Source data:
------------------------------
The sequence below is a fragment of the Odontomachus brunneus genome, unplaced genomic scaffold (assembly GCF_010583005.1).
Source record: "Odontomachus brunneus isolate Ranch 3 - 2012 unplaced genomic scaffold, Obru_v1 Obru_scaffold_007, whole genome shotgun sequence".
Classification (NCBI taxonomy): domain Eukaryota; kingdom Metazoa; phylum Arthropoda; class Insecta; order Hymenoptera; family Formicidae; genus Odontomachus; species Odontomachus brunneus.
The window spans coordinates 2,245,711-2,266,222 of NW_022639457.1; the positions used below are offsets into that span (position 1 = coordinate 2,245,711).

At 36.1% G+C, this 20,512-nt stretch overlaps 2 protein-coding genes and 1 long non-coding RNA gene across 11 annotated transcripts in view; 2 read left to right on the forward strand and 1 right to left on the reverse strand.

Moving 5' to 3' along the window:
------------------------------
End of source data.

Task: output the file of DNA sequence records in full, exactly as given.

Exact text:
The sequence below is a fragment of the Odontomachus brunneus genome, unplaced genomic scaffold (assembly GCF_010583005.1).
Source record: "Odontomachus brunneus isolate Ranch 3 - 2012 unplaced genomic scaffold, Obru_v1 Obru_scaffold_007, whole genome shotgun sequence".
Classification (NCBI taxonomy): domain Eukaryota; kingdom Metazoa; phylum Arthropoda; class Insecta; order Hymenoptera; family Formicidae; genus Odontomachus; species Odontomachus brunneus.
The window spans coordinates 2,245,711-2,266,222 of NW_022639457.1; the positions used below are offsets into that span (position 1 = coordinate 2,245,711).

At 36.1% G+C, this 20,512-nt stretch overlaps 2 protein-coding genes and 1 long non-coding RNA gene across 11 annotated transcripts in view; 2 read left to right on the forward strand and 1 right to left on the reverse strand.

Moving 5' to 3' along the window: